Welcome to the November issue of BUILD Magazine.
As 2016 slides into its penultimate stretch, it offers a chance for a momentary pause for reflection on the achievements of the past year. In a year dominated by headlines and political upheavals, the highly positive efforts of the construction industry, in all of its facets, has offered
a certain respite. Housing stock, for instance, is continuing to rise, aided in part by a noticeable boom in office-to-home conversions.
The construction industry is clearly refusing to be overcome in its resurgence. The last ten years have taught industrial professionals hard truths and introduced new realities, providing opportunity to reassert themselves and their firms. Furthermore, aided by the ever-evolving technological landscape, designers, manufacturers and builders alike are finding their playing fields levelled, allowing new chances for innovation to flourish.
Indeed, it seems increasingly difficult to separate the construction industry from the impact of modern technology. Architects like Toni Yli-Suvanto have benefitted enormously from the ability to generate 3D models of the design environment, in order to better understand and even simplify the construction process. In addition, though, the increasing impact of technology has forced a critical rethink of the way that we consume energy, and in aid of this,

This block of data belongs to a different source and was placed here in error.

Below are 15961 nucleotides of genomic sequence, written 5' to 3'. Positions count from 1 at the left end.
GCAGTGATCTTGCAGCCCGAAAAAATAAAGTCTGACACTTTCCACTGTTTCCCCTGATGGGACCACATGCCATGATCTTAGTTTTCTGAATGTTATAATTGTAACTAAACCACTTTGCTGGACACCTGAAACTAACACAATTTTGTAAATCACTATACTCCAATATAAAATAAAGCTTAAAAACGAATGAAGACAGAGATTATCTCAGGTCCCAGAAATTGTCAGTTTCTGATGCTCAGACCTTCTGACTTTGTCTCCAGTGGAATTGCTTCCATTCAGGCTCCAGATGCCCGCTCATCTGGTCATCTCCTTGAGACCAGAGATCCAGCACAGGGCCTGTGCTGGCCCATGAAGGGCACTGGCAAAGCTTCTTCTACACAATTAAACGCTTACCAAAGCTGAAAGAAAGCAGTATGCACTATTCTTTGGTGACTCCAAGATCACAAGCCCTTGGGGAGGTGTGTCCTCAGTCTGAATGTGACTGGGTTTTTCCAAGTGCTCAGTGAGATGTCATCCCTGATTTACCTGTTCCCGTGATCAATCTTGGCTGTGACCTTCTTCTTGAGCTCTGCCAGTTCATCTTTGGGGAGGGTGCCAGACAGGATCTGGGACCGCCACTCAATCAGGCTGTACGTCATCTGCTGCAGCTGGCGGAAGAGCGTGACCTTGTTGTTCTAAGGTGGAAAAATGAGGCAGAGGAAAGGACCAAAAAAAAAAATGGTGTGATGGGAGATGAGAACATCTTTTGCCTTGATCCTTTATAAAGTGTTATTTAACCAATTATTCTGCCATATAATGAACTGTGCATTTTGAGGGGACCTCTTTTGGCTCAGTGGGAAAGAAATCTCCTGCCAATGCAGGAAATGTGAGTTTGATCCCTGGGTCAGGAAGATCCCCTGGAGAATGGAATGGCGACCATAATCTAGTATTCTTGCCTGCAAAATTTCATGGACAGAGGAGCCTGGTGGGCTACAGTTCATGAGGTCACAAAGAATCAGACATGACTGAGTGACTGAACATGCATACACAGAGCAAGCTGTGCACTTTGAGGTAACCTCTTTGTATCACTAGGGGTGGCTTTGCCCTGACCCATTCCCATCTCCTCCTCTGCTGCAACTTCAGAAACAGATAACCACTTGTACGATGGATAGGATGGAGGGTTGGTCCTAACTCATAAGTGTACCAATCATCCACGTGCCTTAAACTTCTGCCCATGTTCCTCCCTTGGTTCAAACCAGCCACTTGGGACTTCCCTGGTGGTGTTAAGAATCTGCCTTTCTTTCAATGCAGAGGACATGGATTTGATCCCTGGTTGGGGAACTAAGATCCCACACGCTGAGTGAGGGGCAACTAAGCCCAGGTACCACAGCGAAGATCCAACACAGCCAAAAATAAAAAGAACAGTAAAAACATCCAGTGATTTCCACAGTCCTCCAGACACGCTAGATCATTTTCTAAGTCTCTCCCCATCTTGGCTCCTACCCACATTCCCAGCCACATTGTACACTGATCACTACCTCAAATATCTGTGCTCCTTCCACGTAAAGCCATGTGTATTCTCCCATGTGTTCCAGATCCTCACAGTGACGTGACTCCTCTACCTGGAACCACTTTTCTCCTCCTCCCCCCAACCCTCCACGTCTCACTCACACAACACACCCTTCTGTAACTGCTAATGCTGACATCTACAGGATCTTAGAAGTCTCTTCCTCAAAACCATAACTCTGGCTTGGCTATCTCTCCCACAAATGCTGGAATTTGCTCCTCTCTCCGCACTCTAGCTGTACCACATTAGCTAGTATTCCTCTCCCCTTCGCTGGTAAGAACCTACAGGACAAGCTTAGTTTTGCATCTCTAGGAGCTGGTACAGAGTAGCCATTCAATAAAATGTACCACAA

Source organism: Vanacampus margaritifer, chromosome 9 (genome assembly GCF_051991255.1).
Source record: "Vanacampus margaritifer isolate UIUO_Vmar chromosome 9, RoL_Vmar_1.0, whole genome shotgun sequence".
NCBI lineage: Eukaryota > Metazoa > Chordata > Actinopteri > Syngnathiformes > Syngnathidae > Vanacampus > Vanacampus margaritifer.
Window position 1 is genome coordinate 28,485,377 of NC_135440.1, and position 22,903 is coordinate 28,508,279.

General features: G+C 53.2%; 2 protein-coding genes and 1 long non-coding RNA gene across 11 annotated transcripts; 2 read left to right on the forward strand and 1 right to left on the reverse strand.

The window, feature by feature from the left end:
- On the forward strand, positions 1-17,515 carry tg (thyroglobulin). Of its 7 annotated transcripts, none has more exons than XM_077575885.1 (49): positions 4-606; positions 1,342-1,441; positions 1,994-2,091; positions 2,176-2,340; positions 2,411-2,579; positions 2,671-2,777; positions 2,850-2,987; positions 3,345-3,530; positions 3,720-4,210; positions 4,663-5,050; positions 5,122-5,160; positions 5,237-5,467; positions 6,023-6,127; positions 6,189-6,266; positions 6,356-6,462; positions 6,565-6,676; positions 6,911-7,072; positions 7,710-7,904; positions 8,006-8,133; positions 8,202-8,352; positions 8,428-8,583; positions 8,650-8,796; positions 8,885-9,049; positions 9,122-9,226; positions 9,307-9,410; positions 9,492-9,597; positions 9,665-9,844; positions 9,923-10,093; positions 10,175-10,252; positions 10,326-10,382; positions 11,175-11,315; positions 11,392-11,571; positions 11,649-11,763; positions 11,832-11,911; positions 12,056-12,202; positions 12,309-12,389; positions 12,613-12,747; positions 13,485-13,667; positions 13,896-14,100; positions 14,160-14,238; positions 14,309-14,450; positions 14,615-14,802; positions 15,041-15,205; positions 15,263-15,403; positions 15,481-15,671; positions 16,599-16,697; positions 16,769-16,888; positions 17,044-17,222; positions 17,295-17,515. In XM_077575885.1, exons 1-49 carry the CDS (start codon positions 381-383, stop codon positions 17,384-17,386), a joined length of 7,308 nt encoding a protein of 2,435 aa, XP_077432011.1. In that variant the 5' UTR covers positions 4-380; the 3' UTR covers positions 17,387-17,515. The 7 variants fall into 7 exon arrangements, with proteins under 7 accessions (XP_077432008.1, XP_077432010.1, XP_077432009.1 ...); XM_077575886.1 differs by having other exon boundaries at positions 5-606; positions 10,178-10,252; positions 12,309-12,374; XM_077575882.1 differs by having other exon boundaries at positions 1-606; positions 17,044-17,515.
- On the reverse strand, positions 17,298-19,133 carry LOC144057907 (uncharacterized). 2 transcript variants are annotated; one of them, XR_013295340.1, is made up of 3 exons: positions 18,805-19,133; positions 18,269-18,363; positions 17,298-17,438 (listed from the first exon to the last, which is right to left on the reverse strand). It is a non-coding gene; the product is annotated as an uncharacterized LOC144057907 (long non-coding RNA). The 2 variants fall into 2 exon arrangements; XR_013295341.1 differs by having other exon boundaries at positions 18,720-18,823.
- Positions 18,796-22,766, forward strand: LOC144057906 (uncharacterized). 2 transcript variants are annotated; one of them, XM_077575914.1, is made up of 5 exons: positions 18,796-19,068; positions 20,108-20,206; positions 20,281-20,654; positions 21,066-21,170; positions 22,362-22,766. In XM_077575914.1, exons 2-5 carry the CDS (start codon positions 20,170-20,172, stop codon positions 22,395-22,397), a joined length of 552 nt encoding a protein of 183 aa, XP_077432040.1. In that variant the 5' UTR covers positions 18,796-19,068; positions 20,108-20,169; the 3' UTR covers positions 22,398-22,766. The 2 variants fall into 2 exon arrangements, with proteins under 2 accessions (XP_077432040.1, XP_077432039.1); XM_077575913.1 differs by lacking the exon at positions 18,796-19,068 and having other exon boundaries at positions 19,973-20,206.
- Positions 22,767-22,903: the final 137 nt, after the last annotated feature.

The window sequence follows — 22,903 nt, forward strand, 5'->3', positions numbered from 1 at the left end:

Tesla owner Elon Musk’s line of highly efficient solar panels, capable of providing boundless gigawatt-hours of clean energy to thousands of households, heralds that the role of
technology in the construction sector will only become more symbiotic as time goes on.
For other construction, architectural and design-oriented firms, the impact of technology has created a curious counter-insurgency – Karim Rashid, an icon of his time, swears by the importance of design in culture and society, and maintains a devoted client-first approach, so as to better understand the needs of those that he is working with. In this, he is not alone: NuCasa use their extensive range of homeware products, including retro-industrial
lighting items, to appeal to a broadening clientele expressing an increasing interest in a highly personal service that yields a bespoke result.
All of this, and more besides, is to found and discussed in detail in this month’s issue of BUILD. We hope that you enjoy this issue, and that you will join us again in December.
Contact the Editor:
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